North Carolina Gov. Roy Cooper announced Friday that he would not veto a bill that would increase penalties for rioters after blocking a similar bill in 2021.
The Republican-controlled Congress sent the bill to the governor’s desk last Thursday after it was passed by bipartisan votes in the House and Senate. Democratic governors had until Monday to sign or reject proposed legislation after the 2020 nationwide riots following the death of George Floyd.
Cooper said he would not veto the bill, but said he would allow it to pass without his signature, according to the Associated Press. Since Congress has become more Republican-leaning, that means it may delay an override by state legislators.
Cooper’s choice not to veto the bill only increases penalties for violent mobs rather than peaceful protesters, but argues the measure limits the right to protest and freedom of speech. It has irritated many social justice advocates.
North Carolina bill calling for tougher penalties for riots awaits governor’s signature
Cooper said in a news release that “changes have been made to modify the effect of this law” following a veto two years ago, but the governor said he still has concerns over its language. .
“Property damage and violence are already illegal, and my continued concerns about the erosion of the First Amendment and its various effects on communities of color have allowed me to sign this act. lose.
In 2021, the Tar Heels state had enough Democrats in the House and Senate to support a veto on the first riot bill, but now the Republican-controlled Senate retains the power to override the veto. The House only needs the one Democrat vote it needs to have the same primacy.
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Six House Democrats, including the bill’s main supporters, voted in February to support it. In the Senate last Thursday, lawmakers passed the bill by a vote of 27 to 16.
House Speaker Tim Moore strongly endorsed this year’s bill and the 2021 bill, citing the rioting and looting he witnessed in downtown Raleigh in June 2020. Moore said current laws are not deterrent enough to protect the public and property. .
After Cooper’s announcement on Friday, Moore said, “Those who have hijacked peaceful demonstrations and caused chaos and destruction in our communities must be held accountable.” It will make our community safer.”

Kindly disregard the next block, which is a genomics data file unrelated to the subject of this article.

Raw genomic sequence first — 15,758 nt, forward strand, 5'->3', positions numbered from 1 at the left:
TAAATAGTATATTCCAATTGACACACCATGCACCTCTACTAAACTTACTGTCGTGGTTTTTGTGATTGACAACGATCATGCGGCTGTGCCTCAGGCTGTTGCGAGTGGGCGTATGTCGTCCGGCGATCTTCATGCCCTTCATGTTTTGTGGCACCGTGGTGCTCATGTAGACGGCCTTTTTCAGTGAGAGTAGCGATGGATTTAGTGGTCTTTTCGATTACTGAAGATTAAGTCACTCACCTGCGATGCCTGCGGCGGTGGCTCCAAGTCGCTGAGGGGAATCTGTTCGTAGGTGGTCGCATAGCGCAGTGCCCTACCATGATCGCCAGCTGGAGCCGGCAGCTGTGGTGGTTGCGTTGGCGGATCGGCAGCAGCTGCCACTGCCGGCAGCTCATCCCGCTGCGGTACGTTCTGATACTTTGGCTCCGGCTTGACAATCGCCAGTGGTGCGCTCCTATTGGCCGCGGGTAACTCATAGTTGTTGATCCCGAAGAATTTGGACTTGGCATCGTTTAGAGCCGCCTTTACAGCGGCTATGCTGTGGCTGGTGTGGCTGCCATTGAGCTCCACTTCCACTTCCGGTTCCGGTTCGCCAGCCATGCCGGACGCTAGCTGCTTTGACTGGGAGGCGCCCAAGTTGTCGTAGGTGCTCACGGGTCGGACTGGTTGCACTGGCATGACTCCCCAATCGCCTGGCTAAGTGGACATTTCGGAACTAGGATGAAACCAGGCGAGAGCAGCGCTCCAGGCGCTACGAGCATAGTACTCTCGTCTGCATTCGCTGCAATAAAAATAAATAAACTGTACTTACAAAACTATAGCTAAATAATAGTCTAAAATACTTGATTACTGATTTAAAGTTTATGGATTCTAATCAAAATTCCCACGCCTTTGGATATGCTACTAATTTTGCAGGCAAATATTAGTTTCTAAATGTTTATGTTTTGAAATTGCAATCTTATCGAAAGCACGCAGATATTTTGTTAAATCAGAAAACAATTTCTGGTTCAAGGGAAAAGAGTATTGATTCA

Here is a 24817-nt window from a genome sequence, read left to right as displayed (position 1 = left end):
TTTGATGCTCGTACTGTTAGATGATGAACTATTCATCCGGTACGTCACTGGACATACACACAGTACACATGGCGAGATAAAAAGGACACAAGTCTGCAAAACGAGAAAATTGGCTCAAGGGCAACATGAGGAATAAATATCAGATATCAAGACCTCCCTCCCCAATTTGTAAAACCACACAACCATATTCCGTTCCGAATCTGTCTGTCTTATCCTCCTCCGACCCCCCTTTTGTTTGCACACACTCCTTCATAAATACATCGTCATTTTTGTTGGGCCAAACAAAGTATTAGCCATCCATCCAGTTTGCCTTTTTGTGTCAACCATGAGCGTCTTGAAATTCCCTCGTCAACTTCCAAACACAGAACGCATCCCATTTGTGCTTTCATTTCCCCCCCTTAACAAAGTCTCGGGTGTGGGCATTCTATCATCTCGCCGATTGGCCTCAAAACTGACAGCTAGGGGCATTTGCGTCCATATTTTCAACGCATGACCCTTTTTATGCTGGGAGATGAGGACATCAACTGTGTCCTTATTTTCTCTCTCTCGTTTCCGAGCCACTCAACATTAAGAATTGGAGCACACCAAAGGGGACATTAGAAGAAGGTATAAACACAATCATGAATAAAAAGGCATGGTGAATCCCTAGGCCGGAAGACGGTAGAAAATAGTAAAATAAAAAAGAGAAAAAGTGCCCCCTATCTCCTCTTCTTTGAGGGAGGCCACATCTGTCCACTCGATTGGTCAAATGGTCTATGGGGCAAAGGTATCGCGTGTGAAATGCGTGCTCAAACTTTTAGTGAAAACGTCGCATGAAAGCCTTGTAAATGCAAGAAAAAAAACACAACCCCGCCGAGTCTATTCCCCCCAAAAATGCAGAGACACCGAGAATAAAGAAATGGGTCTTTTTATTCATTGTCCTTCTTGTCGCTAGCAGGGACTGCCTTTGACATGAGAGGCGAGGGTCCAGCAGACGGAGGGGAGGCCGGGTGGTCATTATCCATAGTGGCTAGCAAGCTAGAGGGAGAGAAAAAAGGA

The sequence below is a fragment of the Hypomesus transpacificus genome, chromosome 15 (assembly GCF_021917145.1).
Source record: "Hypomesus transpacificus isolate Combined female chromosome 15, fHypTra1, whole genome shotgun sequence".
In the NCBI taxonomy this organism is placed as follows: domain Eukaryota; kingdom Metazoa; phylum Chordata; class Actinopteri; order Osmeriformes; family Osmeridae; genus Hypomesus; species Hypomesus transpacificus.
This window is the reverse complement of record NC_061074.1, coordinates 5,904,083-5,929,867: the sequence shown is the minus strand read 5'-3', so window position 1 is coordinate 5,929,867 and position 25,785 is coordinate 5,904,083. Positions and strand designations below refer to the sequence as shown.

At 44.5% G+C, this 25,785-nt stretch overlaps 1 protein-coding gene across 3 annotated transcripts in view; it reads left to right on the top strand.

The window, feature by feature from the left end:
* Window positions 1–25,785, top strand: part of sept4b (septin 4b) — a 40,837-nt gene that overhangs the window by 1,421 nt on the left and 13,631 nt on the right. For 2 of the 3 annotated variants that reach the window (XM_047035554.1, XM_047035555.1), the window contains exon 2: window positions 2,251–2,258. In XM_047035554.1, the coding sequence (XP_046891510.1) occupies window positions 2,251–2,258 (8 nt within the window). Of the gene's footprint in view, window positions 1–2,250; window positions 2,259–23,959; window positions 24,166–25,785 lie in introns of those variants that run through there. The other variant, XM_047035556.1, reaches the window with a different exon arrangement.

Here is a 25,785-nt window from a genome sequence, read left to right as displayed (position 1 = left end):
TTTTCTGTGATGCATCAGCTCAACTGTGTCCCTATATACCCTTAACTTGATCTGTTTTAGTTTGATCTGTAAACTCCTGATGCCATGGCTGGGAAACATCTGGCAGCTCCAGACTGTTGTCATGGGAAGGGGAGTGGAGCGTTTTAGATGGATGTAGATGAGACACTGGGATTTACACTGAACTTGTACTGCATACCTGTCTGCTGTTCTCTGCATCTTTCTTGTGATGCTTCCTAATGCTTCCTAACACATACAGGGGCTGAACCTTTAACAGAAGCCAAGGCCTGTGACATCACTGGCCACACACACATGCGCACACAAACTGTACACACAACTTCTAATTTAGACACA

In the past week, nearly 30 groups have written letters to the governor to veto the bill, claiming it would threaten them to speak out at peaceful protests for fear of wrongful arrest, the AP reported. requested to exercise
“Such laws have been used frequently to target peaceful protesters, especially those fighting minorities and racial oppression,” said Sam of the American Civil Liberties Union in North Carolina. Mr Davis said. “We are disappointed that Governor Cooper has chosen not to veto this unnecessary and unconstitutional law.”
Earlier this month, Moore and other supporters said the bill was intended to protect the First Amendment rights of peaceful protesters and would prevent them, law enforcement, and property owners from rioting in the event of a riot. Its purpose is to protect people from violence.
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A new bill, which will take effect in December, has already been implemented against those who participate in or instigate riots to cover more serious situations such as brandishing a weapon or inflicting serious injury. Strengthen punishment. longer imprisonment.
New crimes are also created for mobs that cause deaths and those who instigate riots that lead to deaths, and assaulting emergency personnel carries higher felony penalties. The bill also allows property owners who suffer damage during protests to seek compensation from the perpetrator equal to three times her monetary damages.
Finally, defendants accused of rioting or looting must wait 24 hours for bail and pretrial release rules to be set.
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Cooper said on Friday that lawmakers are discussing positive amendments to the bill, but he is “concerned that this bill legitimizes the mistreatment of those who need protection.”
Since then, nine states have passed similar laws. 2020 devastating riots, according to International Nonprofit Law Center.
The Associated Press contributed to this report.